VODAFONE HAS CALLED on Transport Minister Shane Ross to fight its corner in Europe over the future of 5G and car connectivity.
While fully autonomous cars are still a way off, connected vehicles are gradually becoming a fixture on the roads as part of systems like collision-avoidance and internet-enabled dashboards.
A skirmish is taking place around the EU’s technical framework that will support these connected and autonomous vehicles.
European officials are currently examining legislation, which would favour vehicle-to-vehicle connectivity. Those systems would involve cars communicating with one another and surrounding infrastructure using short-range Wi-Fi.
However in a letter to Ross seen by Fora, Vodafone Ireland’s director of strategy and external affairs Liam O’Brien said these rules would rule out 5G-related tech, which would allow cars to communicate over high-bandwidth cellular networks.
“This is inconsistent with the European Commission’s commitment to technology neutrality and would stunt the overall emergence of 5G connectivity infrastructure in Europe,” he said.
Vehicle-to-vehicle is “a less flexible alternative” and this preference will hamper the development of 5G networks in Ireland, Vodafone argued.
O’Brien asked the Minister to represent the issue in Europe to “prevent this damaging legislation from becoming a reality”. Vodafone told Fora that it requested a meeting with the minister but this has yet to take place.
A spokesperson for the Department of Transport said it has noted Vodafone’s views on the European rules and is “engaged in the current and ongoing discussions” with the European Commission.
The European Commission is hammering out rules and standards as part of the directive governing co-operative intelligent transport systems, or C-ITS, which refers to the systems used to connect cars, devices and infrastructure.
It has sparked a debate among players in the European automotive and telecoms industries over what technical standards should be used.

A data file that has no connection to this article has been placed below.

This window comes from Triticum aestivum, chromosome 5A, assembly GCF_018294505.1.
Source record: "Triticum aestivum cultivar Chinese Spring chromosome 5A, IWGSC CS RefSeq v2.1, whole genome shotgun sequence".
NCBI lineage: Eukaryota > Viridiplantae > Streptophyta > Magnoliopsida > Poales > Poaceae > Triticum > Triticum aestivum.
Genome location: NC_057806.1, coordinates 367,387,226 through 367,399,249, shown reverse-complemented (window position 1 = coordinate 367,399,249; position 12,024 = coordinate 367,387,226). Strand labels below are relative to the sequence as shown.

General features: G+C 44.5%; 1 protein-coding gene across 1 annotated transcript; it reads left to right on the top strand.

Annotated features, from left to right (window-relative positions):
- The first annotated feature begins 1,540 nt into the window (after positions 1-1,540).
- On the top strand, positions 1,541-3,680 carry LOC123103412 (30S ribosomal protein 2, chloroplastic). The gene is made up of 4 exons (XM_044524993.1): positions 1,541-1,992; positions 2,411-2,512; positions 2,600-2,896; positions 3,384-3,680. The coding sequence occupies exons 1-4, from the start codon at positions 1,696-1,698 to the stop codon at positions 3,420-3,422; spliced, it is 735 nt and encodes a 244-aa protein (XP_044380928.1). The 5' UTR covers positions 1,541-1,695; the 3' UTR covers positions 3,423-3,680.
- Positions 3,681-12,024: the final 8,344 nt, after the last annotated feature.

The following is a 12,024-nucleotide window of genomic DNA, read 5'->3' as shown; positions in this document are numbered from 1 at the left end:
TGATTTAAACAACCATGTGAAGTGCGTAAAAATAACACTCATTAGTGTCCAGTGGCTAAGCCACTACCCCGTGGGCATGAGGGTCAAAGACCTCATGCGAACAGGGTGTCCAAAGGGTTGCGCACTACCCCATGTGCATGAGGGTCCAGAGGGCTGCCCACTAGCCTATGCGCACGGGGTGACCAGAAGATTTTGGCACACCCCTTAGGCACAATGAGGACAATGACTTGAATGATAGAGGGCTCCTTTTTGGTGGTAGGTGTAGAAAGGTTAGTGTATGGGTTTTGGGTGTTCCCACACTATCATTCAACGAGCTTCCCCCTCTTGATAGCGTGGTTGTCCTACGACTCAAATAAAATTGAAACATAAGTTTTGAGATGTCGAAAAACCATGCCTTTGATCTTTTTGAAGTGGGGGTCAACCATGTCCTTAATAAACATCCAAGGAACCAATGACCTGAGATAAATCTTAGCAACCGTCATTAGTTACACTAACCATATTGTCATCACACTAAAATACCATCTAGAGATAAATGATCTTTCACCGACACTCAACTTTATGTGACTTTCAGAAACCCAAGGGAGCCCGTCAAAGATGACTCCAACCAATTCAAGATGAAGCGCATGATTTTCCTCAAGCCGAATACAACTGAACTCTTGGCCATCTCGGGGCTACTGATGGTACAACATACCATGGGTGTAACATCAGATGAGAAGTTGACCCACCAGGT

Vodafone and a number of other telecoms and car makers are backing cellular vehicle-to-everything technology – a long-range communication standard in which the car connects to cellular networks.
Proponents say it is a necessary precursor to the rollout of 5G technology, which could allow for peak data speeds of 20 Gbit/sec – 10 times faster than existing 4G cellular technology. 5G services are expected to be available in Ireland next year.
One lobby group backing cellular networks as the basis of the EU’s new rules is the 5G Automotive Association (5GAA), whose members include Vodafone, BMW, Ford, Daimler and a number of major firms like Intel and Softbank.
5GAA argues that cellular vehicle-to-everything technology is more flexible and will prepare the industry and car owners for speedier adoption of 5G when it becomes a reality.
In a letter to the European Commission in July, 5GAA argued that limiting connected car communications to short-range Wi-Fi would “imperil the EU automotive industry’s ability to compete” with the US and China.
The organisation further stated that it would lock car makers into technology that has “no evolutionary path towards compatibility with 5G”.
The short-range standard on the other hand has the backing of Siemens and Volkswagen; the two have worked on projects together with the technology.
Three Ireland, Vodafone’s main rival in this country, has not taken a firm position on the debate.
“V2V (vehicle-to-vehicle communication) and V2X (vehicle-to-everything communication) aren’t competing technologies, but rather complementary ones,” a Three spokesperson said in a statement.
“We are continuing to engage with car manufacturers and exploring technical solutions and innovation in conjunction with them,” it added.
The European Commission claims it is following a ‘technology neutral’ position on the legislation and is expected to make a decision by the end of the year.
Vodafone recently revealed that it has been working with Israeli transport tech firm Continual for the last two years to conduct connected car field tests in Ireland.
The two companies have been analysing how data is used by devices when in transit – in cars, buses and trains – to improve any connectivity issues.
Currently connected cars generate small amounts of data. “(The) goal of this project was to ensure we are ready for the future exponential growth in this sector,” Vodafone said.